Electrostatic Precipitation (ESP) Fundamentals
PARTICULATE & OPACITY CONTROL
Fundamentals of Precipitators
How Does ESP Work?
In the simplest terms, a precipitator is a device that utilizes electrostatic forces for the collection of particulate. The particulate laden gases enter one area of the vessel and exit another area clean. Inside, high voltage electrodes impart a charge to the particles. Most modern precipitators utilize negative voltage electrodes though positive voltage electrodes do exist. These charged particles are then attracted to a collecting surface (grounded, neutral or oppositely charged). The particles build up on the collection surfaces over time and are then periodically removed, typically at set intervals.
What are the Different Types of ESP’s?
The vast majority of Industrial Electrostatic Precipitators are of the dry type, though wet precipitators are gaining popularity. Dry Electrostatic Precipitators are often referred to as Dry ESP's or DESP's while the Wet Electrostatic Precipitators are referred to as Wet ESP's or WESP's. Regarding particulate removal, the surfaces in a Dry ESP are rapped or vibrated, and the tubes in a Wet ESP are flushed , causing the particles to separate from the collection surface. In a Dry ESP the particles are usually evacuated from the hopper by rotary screws or drag chain conveyors . In a Wet ESP the hoppers are designed to gravity drain or pump the flush water for designated treatment or disposal.
Wide Range of Collectible Particles
Wide Range of Collectible Particles
Precipitators can be used to collect many different kinds of particles with a wide range of physical properties. Some of the compounds that can be collected include:
- Ammonium Sulfates
- Bagasse Ash
- Coal Ash
- Diesel Smoke
- Fly Ash
- Hydrochloric Acid
- Hydrofluoric Acid
- Incinerator Ash
- Iron Oxide
- Salt Cake
- Sulfuric Acid Mist
- Wood Ash
- Wood Acids
- Wood Tar
Processes Employing Precipitators
Processes Employing Precipitators
Precipitators have been employed on many separate processes and pieces of process equipment such as:
- Biofuel Production
- Biomass to Energy
- Ethanol Production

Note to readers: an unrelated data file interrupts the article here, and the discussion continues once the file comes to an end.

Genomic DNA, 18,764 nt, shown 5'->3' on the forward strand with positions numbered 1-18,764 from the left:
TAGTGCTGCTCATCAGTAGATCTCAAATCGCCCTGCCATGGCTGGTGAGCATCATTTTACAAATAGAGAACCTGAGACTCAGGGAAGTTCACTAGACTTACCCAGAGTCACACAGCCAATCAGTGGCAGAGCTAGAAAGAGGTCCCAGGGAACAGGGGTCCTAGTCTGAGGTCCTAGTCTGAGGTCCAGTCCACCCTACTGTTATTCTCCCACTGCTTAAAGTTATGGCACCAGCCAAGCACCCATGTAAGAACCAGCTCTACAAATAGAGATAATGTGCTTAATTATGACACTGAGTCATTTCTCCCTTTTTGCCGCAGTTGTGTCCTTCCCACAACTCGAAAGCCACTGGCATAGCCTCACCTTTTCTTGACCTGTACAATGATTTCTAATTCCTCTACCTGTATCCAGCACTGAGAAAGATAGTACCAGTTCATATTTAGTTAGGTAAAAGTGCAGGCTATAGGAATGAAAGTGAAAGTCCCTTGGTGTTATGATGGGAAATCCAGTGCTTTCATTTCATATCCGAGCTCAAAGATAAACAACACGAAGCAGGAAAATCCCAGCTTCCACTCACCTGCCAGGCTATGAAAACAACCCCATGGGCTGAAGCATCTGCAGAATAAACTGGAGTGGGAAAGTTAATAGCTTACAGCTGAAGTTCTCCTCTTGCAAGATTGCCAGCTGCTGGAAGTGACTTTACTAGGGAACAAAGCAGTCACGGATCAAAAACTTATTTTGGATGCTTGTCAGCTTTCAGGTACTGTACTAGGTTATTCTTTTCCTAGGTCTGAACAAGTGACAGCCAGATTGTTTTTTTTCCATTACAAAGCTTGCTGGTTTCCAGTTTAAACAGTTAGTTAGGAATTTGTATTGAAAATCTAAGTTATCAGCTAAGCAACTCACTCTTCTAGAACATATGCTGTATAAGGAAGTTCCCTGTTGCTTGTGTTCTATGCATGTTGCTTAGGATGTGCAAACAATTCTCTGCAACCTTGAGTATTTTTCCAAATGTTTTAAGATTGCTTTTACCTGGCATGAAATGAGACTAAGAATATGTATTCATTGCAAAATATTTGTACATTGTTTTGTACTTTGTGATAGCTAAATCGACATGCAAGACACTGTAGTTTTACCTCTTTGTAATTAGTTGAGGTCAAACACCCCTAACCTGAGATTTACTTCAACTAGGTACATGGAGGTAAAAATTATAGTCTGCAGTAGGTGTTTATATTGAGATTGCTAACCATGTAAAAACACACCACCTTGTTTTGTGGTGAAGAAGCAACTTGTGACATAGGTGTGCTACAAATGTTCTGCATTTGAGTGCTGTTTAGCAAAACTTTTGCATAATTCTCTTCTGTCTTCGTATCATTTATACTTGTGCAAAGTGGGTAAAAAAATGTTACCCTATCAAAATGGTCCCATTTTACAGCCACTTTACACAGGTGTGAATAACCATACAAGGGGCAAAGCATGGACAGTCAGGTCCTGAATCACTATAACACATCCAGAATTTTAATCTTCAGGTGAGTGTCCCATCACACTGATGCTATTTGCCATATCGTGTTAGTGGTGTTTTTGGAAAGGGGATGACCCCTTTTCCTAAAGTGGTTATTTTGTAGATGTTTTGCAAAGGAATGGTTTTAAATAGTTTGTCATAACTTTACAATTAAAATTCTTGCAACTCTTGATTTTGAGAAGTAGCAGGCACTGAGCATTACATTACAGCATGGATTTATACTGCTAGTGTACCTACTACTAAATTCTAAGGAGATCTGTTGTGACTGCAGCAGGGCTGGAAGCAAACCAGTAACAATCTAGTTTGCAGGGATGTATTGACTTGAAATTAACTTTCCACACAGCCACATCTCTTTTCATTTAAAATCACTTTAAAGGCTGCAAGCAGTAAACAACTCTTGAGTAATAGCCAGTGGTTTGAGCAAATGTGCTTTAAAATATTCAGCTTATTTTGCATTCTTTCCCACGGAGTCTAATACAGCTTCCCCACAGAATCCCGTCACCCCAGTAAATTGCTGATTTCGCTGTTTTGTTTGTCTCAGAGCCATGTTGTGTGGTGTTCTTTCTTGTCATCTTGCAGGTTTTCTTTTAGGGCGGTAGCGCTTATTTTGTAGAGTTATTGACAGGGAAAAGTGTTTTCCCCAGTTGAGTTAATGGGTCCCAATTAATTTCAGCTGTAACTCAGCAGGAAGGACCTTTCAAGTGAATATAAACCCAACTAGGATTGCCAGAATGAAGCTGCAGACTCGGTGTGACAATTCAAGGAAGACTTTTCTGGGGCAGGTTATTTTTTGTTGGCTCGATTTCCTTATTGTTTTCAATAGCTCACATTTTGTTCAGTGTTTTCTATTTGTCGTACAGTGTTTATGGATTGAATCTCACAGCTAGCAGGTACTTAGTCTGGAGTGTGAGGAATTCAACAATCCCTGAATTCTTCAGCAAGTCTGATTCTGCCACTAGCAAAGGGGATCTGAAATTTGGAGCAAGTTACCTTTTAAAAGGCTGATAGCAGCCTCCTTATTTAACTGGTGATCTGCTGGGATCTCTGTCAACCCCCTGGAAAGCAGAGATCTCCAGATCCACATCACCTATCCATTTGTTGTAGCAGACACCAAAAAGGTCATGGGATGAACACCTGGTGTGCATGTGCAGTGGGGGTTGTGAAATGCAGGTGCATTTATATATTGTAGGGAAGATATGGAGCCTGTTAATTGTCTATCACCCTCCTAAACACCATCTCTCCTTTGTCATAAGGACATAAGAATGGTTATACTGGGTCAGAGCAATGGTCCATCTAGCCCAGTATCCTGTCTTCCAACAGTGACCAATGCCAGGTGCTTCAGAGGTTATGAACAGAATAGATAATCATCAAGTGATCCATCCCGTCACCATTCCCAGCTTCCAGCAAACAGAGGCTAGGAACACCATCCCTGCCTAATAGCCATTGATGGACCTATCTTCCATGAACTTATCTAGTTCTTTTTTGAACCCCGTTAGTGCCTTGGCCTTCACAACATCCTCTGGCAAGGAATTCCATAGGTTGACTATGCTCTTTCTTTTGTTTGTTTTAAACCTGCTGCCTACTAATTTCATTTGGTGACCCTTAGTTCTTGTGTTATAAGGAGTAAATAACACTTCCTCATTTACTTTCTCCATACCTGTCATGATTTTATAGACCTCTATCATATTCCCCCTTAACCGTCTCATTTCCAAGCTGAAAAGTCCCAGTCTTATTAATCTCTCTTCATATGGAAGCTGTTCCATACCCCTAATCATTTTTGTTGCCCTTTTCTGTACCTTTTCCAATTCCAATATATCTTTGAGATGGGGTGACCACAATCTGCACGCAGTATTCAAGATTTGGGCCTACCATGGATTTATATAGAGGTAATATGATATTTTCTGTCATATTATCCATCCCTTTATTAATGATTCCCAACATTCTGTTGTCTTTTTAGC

- Food Processing
- Glass Making
- Oil Refineries
- Paint Processing
- Pellet Mills
- Plastic Processing
- Pulp and Paper
- Sugar Mills
- Waste Disposal
- Waste to Energy
- Wood Products
The basic size of a precipitator can be determined through the Deutsch-Anderson Equation.
- A = -( Q / w ) x [ ln ( 1 - Eff ) ]
- A = collection area required in square feet.
- w = Drift or Migration velocity of the particles to be collected.
- Q = Gas Flow Rate in cubic feet per second.
- Eff = Fractional collection efficiency desired.
- Drift velocity or migration velocity can be specifically defined as:
- w = dp x Eo x Ep / (4πµ)
- dp =diameter of particle, microns
- Eo =strength of field in which particles are charged, V/m (V/ft)
- Ep = strength of field in which particles are collected, V/m (V/ft)
- µ = Gas viscosity, Pa *s (cp)
- π = 3.1415
Each type of particulate or process gas stream has a different migration or drift velocity associated with it. Once the process or particulate source is known a range of drift velocities can be selected. It is important to note that the drift velocities shown below are highly dependent upon not only the upstream process but the configuration and design of the precipitator as well. For example two identical processes each with their own precipitator made by a different manufacturer will often have different apparent drift velocities. This is because each manufacturer has a different physical design in terms of gas flow, electrode design and power supplies.
The calculator below can be used to determine the rough size of a precipitator.
There are many factors that can affect the correct sizing of a precipitator.